Three weeks ago, we embarked on the Great Nightlight Mystery: Why does my daughter’s nightlight turn off in sunlight, but not when I turn on the overhead light?
First, we looked into how a spectroscope works so that we could investigate the different spectra of the lights in my house. We discovered that incandescent light bulbs contained all of the colors of the rainbow, much like the sunlight that comes through my windows. This is because sunlight and incandescent bulbs are both examples of blackbody radiation. The fluorescent bulbs, on the other hand, were only made up of a few colors of the rainbow, through when combined, the light still looks white. Finally, we looked into how the LED nightlight itself works and what colors of light is puts out.
So where does all this leave us? Let’s look at a summary of the spectra, or color outputs, of the different lights in my house:
The nightlight must have a photodetector – this is usually a semiconductor material that detects light. Just like the materials that emit light of only certain colors, this photodetector can be designed to only detect light of certain colors. My theory (I don’t know for sure) is that the detector was picked so that it would not detect light from the LED nightlight. It would then only be affected by outside light.
We checked this – our external bright LED light did not seem to affect the nightlight (turn it off) unless the nightlight was very close to the LED light bulb. The same is true for the fluorescent bulbs. However, a small amount of incandescent light or sunlight will turn the nightlight off.
Looking at the spectra above, it’s difficult to see why this is. I thought originally that the dip in light from the LED – the 500 nm blue region must be the light that the detector is sensitive to. However, the fluorescent bulb has light there. Perhaps the detector is sensitive to light in the bluish-green – that narrow area where neither the LED or fluorescent bulb emit light? I would need more information on the detector or some more sophisticated equipment than I have in my house to be sure.
The detector does seem to be wavelength dependent, though. It seems to be a poor design to me that it does not turn off in the presence of fluorescent light bulbs since many homes are switching over to fluorescent bulbs as a more efficient alternative to incandescent bulbs. In fact, there are new standards in the US designed to help phase out the inefficient high wattage incandescent bulbs. You can read more here. Since many of the more efficient light bulbs are compact fluorescents or LED light bulbs, my daughter’s nightlight will not be very useful in most houses – it will always remain on. Of course, if I open the shades, the sunlight will turn it off. I suppose the most efficient lighting will always be sunlight anyway, especially in very sunny Colorado.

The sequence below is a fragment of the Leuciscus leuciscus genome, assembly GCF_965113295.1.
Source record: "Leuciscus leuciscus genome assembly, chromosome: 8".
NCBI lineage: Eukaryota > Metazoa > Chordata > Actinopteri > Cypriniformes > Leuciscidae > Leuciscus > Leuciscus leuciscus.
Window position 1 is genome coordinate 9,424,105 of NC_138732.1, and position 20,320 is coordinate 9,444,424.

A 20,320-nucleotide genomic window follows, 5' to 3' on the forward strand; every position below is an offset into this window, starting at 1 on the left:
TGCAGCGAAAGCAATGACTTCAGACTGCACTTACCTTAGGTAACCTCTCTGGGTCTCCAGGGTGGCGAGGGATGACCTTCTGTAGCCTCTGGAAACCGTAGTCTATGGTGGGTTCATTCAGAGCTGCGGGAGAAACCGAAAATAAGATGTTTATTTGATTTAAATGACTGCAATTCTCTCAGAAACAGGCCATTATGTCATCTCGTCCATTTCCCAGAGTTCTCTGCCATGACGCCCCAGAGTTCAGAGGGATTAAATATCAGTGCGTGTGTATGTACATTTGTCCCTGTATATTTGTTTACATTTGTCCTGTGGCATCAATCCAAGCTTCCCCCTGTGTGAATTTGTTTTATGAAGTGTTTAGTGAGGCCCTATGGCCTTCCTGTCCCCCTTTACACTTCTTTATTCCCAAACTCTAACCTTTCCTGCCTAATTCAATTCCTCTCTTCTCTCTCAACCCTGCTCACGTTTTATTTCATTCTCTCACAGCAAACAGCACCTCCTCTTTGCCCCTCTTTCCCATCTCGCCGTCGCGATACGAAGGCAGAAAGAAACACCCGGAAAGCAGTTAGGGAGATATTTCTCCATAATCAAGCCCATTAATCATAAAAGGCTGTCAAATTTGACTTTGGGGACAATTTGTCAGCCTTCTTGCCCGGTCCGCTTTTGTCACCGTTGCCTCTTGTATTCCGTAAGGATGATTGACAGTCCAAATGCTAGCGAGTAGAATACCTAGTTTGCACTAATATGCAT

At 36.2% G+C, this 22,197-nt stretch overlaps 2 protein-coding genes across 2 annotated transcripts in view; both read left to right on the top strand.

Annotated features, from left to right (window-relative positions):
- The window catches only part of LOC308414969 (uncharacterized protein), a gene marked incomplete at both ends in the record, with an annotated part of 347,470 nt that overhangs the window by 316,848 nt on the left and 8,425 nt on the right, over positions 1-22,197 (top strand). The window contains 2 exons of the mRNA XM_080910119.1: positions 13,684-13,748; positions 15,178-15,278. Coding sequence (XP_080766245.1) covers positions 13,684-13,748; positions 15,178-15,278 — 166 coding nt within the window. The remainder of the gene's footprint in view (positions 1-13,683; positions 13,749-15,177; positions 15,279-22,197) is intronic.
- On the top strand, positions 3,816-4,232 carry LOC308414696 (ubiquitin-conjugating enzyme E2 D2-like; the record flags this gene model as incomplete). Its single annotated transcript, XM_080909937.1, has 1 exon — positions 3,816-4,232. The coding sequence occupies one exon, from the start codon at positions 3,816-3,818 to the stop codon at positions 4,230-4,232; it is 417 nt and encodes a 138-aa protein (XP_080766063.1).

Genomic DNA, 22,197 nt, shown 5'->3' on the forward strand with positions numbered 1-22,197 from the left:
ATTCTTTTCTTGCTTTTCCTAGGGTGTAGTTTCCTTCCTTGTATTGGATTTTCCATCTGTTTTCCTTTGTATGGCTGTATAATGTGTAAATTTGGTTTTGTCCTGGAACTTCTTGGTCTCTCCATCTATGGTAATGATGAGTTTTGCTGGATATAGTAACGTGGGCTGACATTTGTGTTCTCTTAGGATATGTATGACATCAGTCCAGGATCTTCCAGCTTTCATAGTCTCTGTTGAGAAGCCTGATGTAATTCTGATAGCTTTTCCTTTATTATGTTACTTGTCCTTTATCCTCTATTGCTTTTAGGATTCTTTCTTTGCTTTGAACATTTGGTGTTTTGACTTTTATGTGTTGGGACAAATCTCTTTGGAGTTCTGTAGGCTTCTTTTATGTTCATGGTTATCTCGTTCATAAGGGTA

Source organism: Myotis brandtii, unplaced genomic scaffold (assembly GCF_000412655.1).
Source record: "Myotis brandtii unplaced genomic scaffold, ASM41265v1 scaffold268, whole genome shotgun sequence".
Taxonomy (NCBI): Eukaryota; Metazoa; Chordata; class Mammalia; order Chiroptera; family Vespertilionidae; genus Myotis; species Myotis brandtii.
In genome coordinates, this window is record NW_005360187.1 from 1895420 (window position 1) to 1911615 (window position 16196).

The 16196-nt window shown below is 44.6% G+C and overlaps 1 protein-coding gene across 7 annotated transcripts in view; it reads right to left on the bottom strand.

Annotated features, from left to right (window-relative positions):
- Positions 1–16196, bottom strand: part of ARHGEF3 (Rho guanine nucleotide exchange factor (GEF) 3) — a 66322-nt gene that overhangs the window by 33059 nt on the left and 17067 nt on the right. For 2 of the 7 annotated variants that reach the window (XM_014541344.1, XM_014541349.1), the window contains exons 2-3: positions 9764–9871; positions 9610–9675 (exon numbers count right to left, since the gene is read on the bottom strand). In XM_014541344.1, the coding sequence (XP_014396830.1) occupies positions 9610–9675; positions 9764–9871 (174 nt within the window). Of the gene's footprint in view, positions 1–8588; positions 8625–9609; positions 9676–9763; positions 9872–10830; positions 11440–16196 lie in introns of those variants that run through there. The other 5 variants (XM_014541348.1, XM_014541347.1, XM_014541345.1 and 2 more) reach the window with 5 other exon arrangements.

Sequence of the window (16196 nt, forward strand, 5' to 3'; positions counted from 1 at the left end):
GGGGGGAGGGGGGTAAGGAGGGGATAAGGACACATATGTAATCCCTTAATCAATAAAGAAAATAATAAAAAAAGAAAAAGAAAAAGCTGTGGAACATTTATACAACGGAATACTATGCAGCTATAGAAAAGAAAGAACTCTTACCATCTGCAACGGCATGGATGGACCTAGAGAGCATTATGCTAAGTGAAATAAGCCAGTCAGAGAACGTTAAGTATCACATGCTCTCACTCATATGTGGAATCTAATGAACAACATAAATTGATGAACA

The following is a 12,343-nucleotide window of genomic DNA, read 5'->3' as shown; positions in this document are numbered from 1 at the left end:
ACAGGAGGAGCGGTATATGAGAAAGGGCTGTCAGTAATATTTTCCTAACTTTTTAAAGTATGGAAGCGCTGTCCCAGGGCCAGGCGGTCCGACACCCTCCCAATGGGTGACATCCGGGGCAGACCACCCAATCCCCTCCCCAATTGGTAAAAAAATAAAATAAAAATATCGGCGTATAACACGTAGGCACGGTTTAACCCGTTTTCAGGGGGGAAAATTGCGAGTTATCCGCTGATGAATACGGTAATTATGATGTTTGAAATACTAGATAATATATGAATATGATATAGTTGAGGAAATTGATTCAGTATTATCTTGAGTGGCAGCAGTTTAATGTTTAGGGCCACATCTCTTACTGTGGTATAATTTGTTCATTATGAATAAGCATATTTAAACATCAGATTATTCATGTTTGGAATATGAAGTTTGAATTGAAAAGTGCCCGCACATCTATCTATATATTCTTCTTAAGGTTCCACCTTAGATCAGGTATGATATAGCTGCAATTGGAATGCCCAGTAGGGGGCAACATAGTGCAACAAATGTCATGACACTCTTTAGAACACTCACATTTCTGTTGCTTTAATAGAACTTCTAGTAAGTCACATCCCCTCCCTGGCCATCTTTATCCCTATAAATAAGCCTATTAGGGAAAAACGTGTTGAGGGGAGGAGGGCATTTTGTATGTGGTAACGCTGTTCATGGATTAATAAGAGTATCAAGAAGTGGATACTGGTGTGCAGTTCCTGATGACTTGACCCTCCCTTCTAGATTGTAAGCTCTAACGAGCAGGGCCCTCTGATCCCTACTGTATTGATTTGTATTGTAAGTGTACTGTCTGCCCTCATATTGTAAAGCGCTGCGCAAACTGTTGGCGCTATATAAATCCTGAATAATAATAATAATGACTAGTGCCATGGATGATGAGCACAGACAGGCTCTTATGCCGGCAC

What does this mean for you and your house lights? You will need to make choices between brightness, color, efficiency and cost. Sunlight and incandescent bulbs are probably easiest on your eyes, but new, better compact fluorescent bulbs and LEDs have better spectra and are much more efficient. Here are a couple of things to keep in mind:
- BRIGHTNESS: We are used to thinking of brightness in Watts, but really that has nothing to do with brightness. The Watts are just a measure of how much power is required to run a traditional incandescent bulb. The unit of measurement ‘lumens’ is a more appropriate measurement of brightness. The Department of Energy provides the following graph to help you convert between the two:
- COLOR: The new lighting label on the left above also includes a section entitled “Light Appearance.” This compares the light output to the light output of a blackbody of a certain temperature. If you remember from our discussion of blackbody radiation, a higher temperature means light that is more blue and less red. From the PhET simulation website on blackbody radiation, we see that the temperature of a typical incandescent is about 3000 K, and sunlight is approximately 5700 K. This can help you find a bulb that is more red (warm according to the label) or more blue (cool on the label) depending on what you prefer.
Of course, as we can see with our little handheld spectrometer, none of the lights are quite as good as just opening the shades on a sunny day – that has the best color and uses the least energy, but it is not always an option (especially at night!).
- EFFICIENCY & COST: The new lighting label also includes an estimated yearly energy cost and lifetime. With that and the cost of the light bulb, you can figure out which light bulbs are most cost efficient. Of course, if saving energy is more important to you than saving money, you may just go with the most efficient option.
Hopefully you enjoyed our light filled April and now feel confident in your knowledge of light bulbs. I at least better understand my daughter’s nightlight and realize that if I want it to turn it off with the room lights on, I had better get an incandescent light bulb, open the shades or possibly explore different compact fluorescent and LED light bulbs until I find ones with the appropriate color spectrum.